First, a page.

You ever block a website so hard, you accidentally take down a quarter million others with it?
That's the scandal that Australia's Securities and Investments Commission (ASIC) admitted to Tuesday night.
This isn't the first time that ASIC, a government agency tasked with regulating Australian corporations, has been accused of censoring websites.
The process started in November 2012, when Australia adopted a policy of asking its Internet service providers to block child pornography sites listed by Interpol, as well as to "voluntarily" block sites when requested by law enforcement. According to a report by Australian tech magazine Delimiter, that's the authority ASIC used to request providers to start blocking sites—and it worked.
There's a hitch with ASIC's methods, though: It apparently didn't understand how the Internet works. Instead of actual domain names, ASIC's requests were reportedly for entire Internet protocol (IP) addresses, which domains can share. So when ASIC asked Australia's Internet providers to block a purported scam called Global Capital Wealth, they inadvertently also censored Melbourne Free University, a free college established in 2009.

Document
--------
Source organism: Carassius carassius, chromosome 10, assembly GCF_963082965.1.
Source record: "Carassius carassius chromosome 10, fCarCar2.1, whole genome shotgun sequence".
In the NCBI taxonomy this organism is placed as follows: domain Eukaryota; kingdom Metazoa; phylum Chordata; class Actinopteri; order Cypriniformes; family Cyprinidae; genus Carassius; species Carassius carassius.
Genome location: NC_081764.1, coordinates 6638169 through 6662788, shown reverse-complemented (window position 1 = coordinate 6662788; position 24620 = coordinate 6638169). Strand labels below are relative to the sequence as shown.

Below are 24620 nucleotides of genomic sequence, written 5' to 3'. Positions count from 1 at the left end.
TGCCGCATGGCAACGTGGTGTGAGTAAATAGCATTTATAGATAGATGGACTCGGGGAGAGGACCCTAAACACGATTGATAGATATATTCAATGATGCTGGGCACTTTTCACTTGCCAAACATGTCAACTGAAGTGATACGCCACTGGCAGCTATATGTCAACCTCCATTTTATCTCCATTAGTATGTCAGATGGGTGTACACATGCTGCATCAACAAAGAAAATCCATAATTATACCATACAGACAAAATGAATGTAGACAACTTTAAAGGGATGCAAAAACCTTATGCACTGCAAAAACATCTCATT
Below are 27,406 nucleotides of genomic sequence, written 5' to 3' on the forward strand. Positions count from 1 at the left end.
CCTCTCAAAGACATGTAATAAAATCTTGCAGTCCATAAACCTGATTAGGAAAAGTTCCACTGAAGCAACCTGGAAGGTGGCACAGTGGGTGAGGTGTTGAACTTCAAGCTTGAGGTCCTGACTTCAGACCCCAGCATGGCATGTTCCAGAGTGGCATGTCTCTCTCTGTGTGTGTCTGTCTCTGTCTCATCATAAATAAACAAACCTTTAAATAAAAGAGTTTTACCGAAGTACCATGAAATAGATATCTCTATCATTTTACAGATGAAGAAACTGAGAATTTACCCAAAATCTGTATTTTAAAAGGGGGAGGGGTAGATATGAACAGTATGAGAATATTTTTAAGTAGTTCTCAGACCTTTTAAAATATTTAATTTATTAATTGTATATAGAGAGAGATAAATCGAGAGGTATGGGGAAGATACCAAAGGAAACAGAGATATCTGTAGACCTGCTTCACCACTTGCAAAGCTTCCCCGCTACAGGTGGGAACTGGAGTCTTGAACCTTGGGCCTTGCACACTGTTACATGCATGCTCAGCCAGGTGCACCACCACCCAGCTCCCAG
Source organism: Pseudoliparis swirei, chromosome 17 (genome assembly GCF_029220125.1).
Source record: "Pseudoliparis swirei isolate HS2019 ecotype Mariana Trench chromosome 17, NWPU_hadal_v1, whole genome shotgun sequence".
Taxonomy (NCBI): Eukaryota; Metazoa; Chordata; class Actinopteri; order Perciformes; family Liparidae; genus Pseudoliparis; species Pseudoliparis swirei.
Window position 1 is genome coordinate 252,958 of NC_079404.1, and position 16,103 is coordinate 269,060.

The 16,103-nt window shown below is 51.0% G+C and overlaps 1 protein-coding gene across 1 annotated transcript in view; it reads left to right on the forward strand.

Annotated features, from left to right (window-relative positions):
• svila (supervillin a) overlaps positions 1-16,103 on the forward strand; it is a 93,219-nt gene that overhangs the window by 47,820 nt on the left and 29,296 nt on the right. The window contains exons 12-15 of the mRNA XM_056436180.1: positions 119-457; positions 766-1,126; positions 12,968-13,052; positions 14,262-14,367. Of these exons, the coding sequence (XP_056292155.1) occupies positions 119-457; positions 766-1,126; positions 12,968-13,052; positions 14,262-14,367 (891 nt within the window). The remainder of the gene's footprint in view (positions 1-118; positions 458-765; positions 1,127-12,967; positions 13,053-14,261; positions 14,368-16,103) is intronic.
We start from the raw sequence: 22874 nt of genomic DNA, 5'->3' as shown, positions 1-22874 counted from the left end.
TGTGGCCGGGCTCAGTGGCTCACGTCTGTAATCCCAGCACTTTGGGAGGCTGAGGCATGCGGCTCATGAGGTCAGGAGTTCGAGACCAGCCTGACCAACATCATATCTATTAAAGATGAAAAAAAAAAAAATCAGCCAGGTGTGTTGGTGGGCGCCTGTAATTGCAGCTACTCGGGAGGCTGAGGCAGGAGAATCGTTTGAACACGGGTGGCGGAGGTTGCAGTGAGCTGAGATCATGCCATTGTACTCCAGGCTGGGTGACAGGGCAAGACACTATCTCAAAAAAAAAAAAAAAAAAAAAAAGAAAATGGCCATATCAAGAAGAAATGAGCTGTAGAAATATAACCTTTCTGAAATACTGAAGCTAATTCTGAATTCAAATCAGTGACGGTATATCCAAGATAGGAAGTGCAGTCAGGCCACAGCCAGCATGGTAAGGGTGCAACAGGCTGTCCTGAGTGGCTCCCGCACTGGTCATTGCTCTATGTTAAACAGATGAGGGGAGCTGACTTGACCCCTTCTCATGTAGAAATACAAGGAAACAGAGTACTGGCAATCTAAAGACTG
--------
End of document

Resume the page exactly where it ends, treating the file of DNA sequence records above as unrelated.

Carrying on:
But at a Senate hearing Tuesday, ASIC admitted it was much, much worse than the 1,200 websites it had accidentally blocked. Instead, it had, in issuing 10 requests to block a total of 1,000 websites, actually taken down 250,000.
Those 249,000 extras, ASIC said, weren't weren't as tragic as taking down Melbourne Free University. They offered "no substantive content" or were available for sale.
A spokesman for Electronic Frontiers Australia, a digital rights group, called for ASIC to require a warrant to make more requests.
"Clearly there is a lack of technical understanding about how to do this without creating collateral damage, as we've already seen," he told news.com.au.